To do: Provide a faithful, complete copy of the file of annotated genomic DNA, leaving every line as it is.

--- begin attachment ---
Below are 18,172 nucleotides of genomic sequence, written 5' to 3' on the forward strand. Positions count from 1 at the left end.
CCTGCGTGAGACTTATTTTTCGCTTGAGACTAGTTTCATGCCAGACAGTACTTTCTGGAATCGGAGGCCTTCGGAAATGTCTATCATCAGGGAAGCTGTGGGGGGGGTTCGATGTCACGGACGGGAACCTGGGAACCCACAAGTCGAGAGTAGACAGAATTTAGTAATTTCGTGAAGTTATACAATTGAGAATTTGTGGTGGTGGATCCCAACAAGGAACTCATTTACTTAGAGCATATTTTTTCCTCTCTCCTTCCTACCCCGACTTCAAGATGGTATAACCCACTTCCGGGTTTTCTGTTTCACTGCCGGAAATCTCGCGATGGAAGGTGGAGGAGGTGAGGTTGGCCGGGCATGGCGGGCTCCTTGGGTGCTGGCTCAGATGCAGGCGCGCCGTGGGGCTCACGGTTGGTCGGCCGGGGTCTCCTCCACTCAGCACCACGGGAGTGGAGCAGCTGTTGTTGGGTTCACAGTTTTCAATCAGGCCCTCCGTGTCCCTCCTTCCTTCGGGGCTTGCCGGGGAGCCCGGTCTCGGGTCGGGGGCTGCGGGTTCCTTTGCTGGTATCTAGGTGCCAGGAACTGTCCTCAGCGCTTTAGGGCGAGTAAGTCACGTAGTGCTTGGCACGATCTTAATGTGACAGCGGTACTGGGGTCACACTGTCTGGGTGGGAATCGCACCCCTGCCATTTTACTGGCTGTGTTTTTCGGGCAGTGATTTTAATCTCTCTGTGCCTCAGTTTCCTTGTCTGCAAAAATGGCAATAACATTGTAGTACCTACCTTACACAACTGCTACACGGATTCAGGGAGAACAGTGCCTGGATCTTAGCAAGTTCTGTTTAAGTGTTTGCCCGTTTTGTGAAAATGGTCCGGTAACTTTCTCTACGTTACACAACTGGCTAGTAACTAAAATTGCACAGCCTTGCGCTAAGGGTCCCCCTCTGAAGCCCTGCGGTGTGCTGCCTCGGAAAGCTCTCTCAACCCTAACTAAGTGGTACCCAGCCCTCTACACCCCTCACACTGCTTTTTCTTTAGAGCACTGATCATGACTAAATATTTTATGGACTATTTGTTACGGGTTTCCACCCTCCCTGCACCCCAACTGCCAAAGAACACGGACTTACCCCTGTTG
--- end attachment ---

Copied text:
Below are 18,172 nucleotides of genomic sequence, written 5' to 3' on the forward strand. Positions count from 1 at the left end.
CCTGCGTGAGACTTATTTTTCGCTTGAGACTAGTTTCATGCCAGACAGTACTTTCTGGAATCGGAGGCCTTCGGAAATGTCTATCATCAGGGAAGCTGTGGGGGGGGTTCGATGTCACGGACGGGAACCTGGGAACCCACAAGTCGAGAGTAGACAGAATTTAGTAATTTCGTGAAGTTATACAATTGAGAATTTGTGGTGGTGGATCCCAACAAGGAACTCATTTACTTAGAGCATATTTTTTCCTCTCTCCTTCCTACCCCGACTTCAAGATGGTATAACCCACTTCCGGGTTTTCTGTTTCACTGCCGGAAATCTCGCGATGGAAGGTGGAGGAGGTGAGGTTGGCCGGGCATGGCGGGCTCCTTGGGTGCTGGCTCAGATGCAGGCGCGCCGTGGGGCTCACGGTTGGTCGGCCGGGGTCTCCTCCACTCAGCACCACGGGAGTGGAGCAGCTGTTGTTGGGTTCACAGTTTTCAATCAGGCCCTCCGTGTCCCTCCTTCCTTCGGGGCTTGCCGGGGAGCCCGGTCTCGGGTCGGGGGCTGCGGGTTCCTTTGCTGGTATCTAGGTGCCAGGAACTGTCCTCAGCGCTTTAGGGCGAGTAAGTCACGTAGTGCTTGGCACGATCTTAATGTGACAGCGGTACTGGGGTCACACTGTCTGGGTGGGAATCGCACCCCTGCCATTTTACTGGCTGTGTTTTTCGGGCAGTGATTTTAATCTCTCTGTGCCTCAGTTTCCTTGTCTGCAAAAATGGCAATAACATTGTAGTACCTACCTTACACAACTGCTACACGGATTCAGGGAGAACAGTGCCTGGATCTTAGCAAGTTCTGTTTAAGTGTTTGCCCGTTTTGTGAAAATGGTCCGGTAACTTTCTCTACGTTACACAACTGGCTAGTAACTAAAATTGCACAGCCTTGCGCTAAGGGTCCCCCTCTGAAGCCCTGCGGTGTGCTGCCTCGGAAAGCTCTCTCAACCCTAACTAAGTGGTACCCAGCCCTCTACACCCCTCACACTGCTTTTTCTTTAGAGCACTGATCATGACTAAATATTTTATGGACTATTTGTTACGGGTTTCCACCCTCCCTGCACCCCAACTGCCAAAGAACACGGACTTACCCCTGTTG